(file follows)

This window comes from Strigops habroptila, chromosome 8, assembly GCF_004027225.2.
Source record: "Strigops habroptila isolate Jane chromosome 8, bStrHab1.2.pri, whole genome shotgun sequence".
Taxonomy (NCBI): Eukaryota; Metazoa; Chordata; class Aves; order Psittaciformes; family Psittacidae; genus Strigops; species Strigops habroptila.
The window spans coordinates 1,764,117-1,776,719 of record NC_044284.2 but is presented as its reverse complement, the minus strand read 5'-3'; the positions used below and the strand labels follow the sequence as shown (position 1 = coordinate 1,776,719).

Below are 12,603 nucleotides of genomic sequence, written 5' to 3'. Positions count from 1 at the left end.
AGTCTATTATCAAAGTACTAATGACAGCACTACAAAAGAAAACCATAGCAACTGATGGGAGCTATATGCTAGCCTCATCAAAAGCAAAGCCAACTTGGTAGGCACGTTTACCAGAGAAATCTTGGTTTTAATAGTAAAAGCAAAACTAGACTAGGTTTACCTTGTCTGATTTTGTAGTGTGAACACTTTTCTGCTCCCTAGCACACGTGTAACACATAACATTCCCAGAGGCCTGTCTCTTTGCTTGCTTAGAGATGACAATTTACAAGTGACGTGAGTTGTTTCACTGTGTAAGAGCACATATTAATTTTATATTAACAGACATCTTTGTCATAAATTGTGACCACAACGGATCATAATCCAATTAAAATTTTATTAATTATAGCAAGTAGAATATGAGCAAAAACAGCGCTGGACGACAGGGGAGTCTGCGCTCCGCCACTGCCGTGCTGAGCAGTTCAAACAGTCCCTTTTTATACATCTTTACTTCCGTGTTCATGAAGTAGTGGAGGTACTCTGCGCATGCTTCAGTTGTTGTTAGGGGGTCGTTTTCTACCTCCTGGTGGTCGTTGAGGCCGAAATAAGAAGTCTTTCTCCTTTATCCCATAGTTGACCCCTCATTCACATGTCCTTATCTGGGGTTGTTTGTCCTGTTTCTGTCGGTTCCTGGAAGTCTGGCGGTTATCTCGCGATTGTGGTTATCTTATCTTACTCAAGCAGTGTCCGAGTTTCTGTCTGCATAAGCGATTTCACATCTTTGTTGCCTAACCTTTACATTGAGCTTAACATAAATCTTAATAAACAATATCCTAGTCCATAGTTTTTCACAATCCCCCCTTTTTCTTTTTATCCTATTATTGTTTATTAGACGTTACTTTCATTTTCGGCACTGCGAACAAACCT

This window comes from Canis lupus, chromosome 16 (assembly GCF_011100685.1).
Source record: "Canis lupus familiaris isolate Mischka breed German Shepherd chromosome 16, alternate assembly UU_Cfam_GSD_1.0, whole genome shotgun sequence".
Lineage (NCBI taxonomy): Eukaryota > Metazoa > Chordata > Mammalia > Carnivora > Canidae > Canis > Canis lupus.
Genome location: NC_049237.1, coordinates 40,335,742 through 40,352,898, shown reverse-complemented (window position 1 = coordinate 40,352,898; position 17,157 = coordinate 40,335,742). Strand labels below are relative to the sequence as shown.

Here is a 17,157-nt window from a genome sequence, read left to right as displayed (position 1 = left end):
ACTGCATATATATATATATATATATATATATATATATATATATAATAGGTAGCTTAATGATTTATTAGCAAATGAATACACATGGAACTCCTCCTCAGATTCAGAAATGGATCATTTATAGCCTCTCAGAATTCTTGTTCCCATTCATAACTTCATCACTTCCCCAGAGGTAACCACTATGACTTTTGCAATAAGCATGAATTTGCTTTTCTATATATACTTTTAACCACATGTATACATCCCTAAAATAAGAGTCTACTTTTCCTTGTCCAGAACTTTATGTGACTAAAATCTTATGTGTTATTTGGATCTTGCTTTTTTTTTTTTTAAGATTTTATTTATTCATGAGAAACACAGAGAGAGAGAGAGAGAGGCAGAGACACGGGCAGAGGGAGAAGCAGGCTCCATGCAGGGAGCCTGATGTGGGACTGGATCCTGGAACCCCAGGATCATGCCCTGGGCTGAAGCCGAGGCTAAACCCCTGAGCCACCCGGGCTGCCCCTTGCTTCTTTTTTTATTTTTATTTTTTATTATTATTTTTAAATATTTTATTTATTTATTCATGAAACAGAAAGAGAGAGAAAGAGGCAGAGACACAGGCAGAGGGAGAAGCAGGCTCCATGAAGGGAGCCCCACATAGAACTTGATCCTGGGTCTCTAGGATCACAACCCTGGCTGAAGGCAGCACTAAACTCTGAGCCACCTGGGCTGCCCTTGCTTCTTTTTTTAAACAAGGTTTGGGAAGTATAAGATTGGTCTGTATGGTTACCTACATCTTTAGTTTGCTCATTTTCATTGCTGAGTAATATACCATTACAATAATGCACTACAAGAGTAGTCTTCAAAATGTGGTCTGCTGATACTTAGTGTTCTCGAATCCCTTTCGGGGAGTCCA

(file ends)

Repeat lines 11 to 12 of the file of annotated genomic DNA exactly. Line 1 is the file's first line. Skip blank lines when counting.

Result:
Here is a 17,157-nt window from a genome sequence, read left to right as displayed (position 1 = left end):
ACTGCATATATATATATATATATATATATATATATATATATATAATAGGTAGCTTAATGATTTATTAGCAAATGAATACACATGGAACTCCTCCTCAGATTCAGAAATGGATCATTTATAGCCTCTCAGAATTCTTGTTCCCATTCATAACTTCATCACTTCCCCAGAGGTAACCACTATGACTTTTGCAATAAGCATGAATTTGCTTTTCTATATATACTTTTAACCACATGTATACATCCCTAAAATAAGAGTCTACTTTTCCTTGTCCAGAACTTTATGTGACTAAAATCTTATGTGTTATTTGGATCTTGCTTTTTTTTTTTTTAAGATTTTATTTATTCATGAGAAACACAGAGAGAGAGAGAGAGAGGCAGAGACACGGGCAGAGGGAGAAGCAGGCTCCATGCAGGGAGCCTGATGTGGGACTGGATCCTGGAACCCCAGGATCATGCCCTGGGCTGAAGCCGAGGCTAAACCCCTGAGCCACCCGGGCTGCCCCTTGCTTCTTTTTTTATTTTTATTTTTTATTATTATTTTTAAATATTTTATTTATTTATTCATGAAACAGAAAGAGAGAGAAAGAGGCAGAGACACAGGCAGAGGGAGAAGCAGGCTCCATGAAGGGAGCCCCACATAGAACTTGATCCTGGGTCTCTAGGATCACAACCCTGGCTGAAGGCAGCACTAAACTCTGAGCCACCTGGGCTGCCCTTGCTTCTTTTTTTAAACAAGGTTTGGGAAGTATAAGATTGGTCTGTATGGTTACCTACATCTTTAGTTTGCTCATTTTCATTGCTGAGTAATATACCATTACAATAATGCACTACAAGAGTAGTCTTCAAAATGTGGTCTGCTGATACTTAGTGTTCTCGAATCCCTTTCGGGGAGTCCA